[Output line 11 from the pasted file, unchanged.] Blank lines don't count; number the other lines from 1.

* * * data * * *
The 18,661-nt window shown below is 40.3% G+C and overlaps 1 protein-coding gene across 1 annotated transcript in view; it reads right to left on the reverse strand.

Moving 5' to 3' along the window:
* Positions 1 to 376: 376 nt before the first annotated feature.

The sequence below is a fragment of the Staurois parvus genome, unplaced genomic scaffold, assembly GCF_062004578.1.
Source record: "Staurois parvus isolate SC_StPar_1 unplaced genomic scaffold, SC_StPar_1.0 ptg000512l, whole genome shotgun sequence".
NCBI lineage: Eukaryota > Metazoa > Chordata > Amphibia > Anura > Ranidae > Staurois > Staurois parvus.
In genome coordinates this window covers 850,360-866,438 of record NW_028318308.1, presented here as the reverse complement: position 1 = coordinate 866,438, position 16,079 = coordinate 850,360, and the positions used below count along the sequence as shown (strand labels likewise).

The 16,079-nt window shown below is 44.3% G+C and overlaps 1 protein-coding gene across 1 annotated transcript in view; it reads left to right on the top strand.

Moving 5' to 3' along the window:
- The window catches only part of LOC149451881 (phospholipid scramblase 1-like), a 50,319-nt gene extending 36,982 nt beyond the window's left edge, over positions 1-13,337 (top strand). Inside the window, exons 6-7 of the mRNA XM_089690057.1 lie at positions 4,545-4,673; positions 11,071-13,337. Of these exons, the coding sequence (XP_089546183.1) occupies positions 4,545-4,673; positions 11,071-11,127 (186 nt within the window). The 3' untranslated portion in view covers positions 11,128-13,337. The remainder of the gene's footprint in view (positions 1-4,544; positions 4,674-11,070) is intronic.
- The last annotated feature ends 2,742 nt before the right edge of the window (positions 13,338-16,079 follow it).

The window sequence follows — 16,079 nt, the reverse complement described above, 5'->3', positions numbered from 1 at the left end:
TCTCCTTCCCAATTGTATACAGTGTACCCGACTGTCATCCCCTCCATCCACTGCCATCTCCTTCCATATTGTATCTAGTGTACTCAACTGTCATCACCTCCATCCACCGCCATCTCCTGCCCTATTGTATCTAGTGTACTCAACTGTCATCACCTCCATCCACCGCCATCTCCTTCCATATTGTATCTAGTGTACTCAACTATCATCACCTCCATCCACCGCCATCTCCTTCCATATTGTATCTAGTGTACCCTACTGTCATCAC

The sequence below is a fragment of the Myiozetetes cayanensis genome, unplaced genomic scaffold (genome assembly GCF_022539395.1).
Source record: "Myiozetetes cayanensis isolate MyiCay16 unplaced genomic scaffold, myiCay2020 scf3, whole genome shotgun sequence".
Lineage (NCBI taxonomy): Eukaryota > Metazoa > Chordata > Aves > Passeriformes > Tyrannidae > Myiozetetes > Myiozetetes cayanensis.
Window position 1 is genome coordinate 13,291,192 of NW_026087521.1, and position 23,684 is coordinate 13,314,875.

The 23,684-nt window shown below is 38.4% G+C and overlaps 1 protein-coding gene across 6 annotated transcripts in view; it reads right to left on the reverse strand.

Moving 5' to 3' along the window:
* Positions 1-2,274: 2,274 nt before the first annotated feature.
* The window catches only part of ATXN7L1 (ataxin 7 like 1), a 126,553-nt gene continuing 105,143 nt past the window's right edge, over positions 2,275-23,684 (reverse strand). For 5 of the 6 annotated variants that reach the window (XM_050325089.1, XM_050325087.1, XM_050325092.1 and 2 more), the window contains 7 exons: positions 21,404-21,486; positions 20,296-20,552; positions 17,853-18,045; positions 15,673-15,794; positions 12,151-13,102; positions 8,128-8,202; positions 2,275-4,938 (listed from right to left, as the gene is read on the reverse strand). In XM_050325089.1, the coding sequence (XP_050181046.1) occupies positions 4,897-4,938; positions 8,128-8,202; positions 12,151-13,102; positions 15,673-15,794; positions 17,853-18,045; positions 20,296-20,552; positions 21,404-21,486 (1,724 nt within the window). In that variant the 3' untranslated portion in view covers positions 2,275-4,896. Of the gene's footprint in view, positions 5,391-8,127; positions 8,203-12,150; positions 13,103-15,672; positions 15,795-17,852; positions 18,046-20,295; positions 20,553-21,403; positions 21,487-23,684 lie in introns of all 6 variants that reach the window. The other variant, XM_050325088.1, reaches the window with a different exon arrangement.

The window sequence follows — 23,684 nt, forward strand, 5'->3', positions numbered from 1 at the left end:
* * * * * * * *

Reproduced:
- The last annotated feature ends 2,742 nt before the right edge of the window (positions 13,338-16,079 follow it).